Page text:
Summary: Study reveals how somatostatin and copper affect amyloid beta in Alzheimer’s disease pathology.
With nearly 50 million dementia patients worldwide, and Alzheimers’s disease is the most common neurodegenerative disease. Its main symptom is the impairment of general cognitive abilities, including the ability to speak or to remember.
The importance of finding a cure is widely understood with increasingly aging population and the life expectancy being ever-extended. However, even the cause of the grim disease is yet to be given a clear definition.
A KAIST research team in the Department of Chemistry led by professor Mi Hee Lim took on a lead to discovered a new role for somatostatin, a protein-based neurotransmitter, in reducing the toxicity caused in the pathogenic mechanism taken towards development of Alzheimer’s disease.
The study was published in the July issue of Nature Chemistry under the title, “Conformational and functional changes of the native neuropeptide somatostatin occur in the presence of copper and amyloid-β”.
According to the amyloid hypothesis, the abnormal deposition of Aβ proteins causes death of neuronal cells. While Aβ agglomerations make up most of the aged plaques through fibrosis, and in recent studies, high concentrations of transitional metal were found in the plaques from Alzheimer’s patients.
This suggests a close interaction between metallic ions and Aβ, which accelerates the fibrosis of proteins. Copper in particular is a redox-activating transition metal that can produce large amounts of oxygen and cause serious oxidative stress on cell organelles.
Aβ proteins and transition metals can closely interact with neurotransmitters at synapses, but the direct effects of such abnormalities on the structure and function of neurotransmitters are yet to be understood.
In their research, Professor Lim’s team discovered that when somatostatin, the protein-based neurotransmitter, is met with copper, Aβ, and metal-Aβ complexes, self-aggregates and ceases to perform its innate function of transmitting neural signals, but begins to attenuate the toxicity and agglomeration of metal-Aβ complexes.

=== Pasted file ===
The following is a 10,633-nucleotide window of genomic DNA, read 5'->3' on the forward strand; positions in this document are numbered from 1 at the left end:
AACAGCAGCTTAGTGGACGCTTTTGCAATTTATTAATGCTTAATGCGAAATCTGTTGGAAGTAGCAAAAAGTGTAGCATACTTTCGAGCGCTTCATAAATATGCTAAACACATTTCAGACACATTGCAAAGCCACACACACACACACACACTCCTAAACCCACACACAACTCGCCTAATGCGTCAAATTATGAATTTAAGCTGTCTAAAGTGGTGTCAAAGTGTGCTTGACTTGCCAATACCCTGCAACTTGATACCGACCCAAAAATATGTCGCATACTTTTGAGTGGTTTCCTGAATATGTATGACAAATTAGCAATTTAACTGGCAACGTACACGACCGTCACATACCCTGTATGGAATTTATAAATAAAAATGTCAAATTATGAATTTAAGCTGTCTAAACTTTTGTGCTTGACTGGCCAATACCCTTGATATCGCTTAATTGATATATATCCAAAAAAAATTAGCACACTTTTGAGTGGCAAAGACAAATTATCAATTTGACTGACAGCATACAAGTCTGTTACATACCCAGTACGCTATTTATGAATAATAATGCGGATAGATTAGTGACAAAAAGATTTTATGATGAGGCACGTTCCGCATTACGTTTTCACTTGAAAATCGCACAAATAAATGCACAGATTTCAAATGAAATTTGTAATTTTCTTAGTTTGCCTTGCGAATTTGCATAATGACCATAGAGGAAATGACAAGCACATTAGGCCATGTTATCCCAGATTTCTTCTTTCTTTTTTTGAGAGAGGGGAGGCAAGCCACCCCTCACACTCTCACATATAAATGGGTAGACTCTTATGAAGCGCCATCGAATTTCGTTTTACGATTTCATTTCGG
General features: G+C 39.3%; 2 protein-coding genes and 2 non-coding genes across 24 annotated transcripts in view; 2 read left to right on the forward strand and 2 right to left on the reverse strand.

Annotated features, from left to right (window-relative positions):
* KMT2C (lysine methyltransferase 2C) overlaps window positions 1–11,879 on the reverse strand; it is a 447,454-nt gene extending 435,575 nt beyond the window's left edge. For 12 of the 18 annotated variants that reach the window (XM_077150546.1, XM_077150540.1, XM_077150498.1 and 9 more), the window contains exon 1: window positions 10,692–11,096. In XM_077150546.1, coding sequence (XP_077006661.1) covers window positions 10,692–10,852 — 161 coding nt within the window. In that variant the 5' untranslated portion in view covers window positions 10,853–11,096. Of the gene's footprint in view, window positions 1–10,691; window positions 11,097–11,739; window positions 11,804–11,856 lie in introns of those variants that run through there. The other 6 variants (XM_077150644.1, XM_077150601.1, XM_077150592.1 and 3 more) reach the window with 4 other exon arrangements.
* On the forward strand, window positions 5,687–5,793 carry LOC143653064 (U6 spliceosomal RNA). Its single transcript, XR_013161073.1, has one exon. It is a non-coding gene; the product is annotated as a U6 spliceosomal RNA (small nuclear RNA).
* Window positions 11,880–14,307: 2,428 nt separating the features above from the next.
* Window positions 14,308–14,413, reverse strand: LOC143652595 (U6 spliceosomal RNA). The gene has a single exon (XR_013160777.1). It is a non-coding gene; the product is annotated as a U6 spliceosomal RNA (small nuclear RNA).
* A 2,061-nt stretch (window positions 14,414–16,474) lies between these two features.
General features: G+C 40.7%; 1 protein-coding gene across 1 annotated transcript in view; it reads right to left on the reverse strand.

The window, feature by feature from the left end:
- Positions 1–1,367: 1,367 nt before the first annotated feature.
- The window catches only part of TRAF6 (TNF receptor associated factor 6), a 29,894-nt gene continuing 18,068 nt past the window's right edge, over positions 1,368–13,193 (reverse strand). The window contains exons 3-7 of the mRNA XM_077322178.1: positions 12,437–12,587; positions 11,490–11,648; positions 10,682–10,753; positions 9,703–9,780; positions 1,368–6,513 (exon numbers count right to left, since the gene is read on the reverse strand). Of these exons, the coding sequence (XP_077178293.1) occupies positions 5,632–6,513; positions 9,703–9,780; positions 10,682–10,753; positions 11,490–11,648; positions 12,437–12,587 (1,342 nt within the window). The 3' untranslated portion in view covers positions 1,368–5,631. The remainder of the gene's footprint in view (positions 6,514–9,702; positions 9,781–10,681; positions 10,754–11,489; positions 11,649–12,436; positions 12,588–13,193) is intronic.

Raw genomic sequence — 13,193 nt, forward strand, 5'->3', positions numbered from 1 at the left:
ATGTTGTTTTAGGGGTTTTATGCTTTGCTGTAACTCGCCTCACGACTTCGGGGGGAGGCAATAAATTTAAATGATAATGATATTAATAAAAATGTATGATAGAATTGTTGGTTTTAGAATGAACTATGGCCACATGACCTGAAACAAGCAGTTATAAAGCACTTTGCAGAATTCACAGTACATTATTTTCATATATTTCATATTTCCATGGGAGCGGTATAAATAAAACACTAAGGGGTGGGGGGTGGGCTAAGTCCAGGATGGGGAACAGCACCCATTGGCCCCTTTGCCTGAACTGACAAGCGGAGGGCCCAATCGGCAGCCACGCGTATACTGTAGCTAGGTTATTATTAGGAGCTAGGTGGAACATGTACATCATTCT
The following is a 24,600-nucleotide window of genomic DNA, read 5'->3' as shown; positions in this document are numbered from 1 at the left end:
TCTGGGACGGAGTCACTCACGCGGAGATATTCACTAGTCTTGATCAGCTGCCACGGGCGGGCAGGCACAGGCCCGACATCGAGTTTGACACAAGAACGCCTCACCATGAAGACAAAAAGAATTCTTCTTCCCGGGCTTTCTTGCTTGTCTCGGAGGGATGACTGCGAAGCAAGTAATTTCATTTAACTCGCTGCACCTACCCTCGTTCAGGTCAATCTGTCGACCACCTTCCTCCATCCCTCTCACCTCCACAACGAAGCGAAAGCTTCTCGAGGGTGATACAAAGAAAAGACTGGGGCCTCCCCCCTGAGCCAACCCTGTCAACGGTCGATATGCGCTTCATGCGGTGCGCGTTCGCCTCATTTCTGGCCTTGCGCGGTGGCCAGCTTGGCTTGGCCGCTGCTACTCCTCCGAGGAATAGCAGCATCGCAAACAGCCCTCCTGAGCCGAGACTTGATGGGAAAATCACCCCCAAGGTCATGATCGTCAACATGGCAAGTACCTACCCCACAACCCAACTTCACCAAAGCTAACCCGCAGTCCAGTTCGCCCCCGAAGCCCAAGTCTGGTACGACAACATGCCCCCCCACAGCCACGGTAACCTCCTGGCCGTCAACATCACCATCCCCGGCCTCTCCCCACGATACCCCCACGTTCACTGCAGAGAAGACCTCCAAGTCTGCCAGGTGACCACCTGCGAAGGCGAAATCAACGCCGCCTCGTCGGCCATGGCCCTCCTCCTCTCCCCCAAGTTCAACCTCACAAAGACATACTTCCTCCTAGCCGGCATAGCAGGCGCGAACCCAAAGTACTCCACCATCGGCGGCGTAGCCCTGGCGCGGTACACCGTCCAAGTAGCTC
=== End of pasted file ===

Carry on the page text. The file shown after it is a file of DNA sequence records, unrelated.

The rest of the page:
This research, by Dr. Jiyeon Han et al. from the KAIST Department of Chemistry, revealed the coordination structure between copper and somatostatin at a molecular level through which it suggested the agglomeration mechanism, and discovered the effects of somatostatin on Aβ agglomeration path depending on the presence or absence of metals.
The team has further confirmed somatostatin’s receptor binding, interactions with cell membranes, and effects on cell toxicity for the first time to receive international attention.
Professor Mi Hee Lim said, “This research has great significance in having discovered a new role of neurotransmitters in the pathogenesis of Alzheimer’s disease.”
“We expect this research to contribute to defining the pathogenic network of neurodegenerative diseases caused by aging, and to the development of future biomarkers and medicine,” she added.
This research was conducted jointly by Professor Seung-Hee Lee’s team of KAIST Department of Biological Sciences, Professor Kiyoung Park’s Team of KAIST Department of Chemistry, and Professor Yulong Li’s team of Peking University.
Funding: The research was funded by Basic Science Research Program of the National Research Foundation of Korea and KAIST.
About this Alzheimer’s disease research news
Author: Yoonju Hong Source: KAIST Contact: Yoonju Hong – KAIST Image: The image is credited to Center for MetalloNeuroProteinoChemistry
Conformational and functional changes of the native neuropeptide somatostatin occur in the presence of copper and amyloid-β
The progression of neurodegenerative disorders can lead to impaired neurotransmission; however, the role of pathogenic factors associated with these diseases and their impact on the structures and functions of neurotransmitters have not been clearly established.
Here we report the discovery that conformational and functional changes of a native neuropeptide, somatostatin (SST), occur in the presence of copper ions, metal-free amyloid-β (Aβ) and metal-bound Aβ (metal–Aβ) found as pathological factors in the brains of patients with Alzheimer’s disease.
These pathological elements induce the self-assembly of SST and, consequently, prevent it from binding to the receptor. In the reverse direction, SST notably modifies the aggregation profiles of Aβ species in the presence of metal ions, attenuating their cytotoxicity and interactions with cell membranes.
Our work demonstrates a loss of normal function of SST as a neurotransmitter and a gain of its modulative function against metal–Aβ under pathological conditions.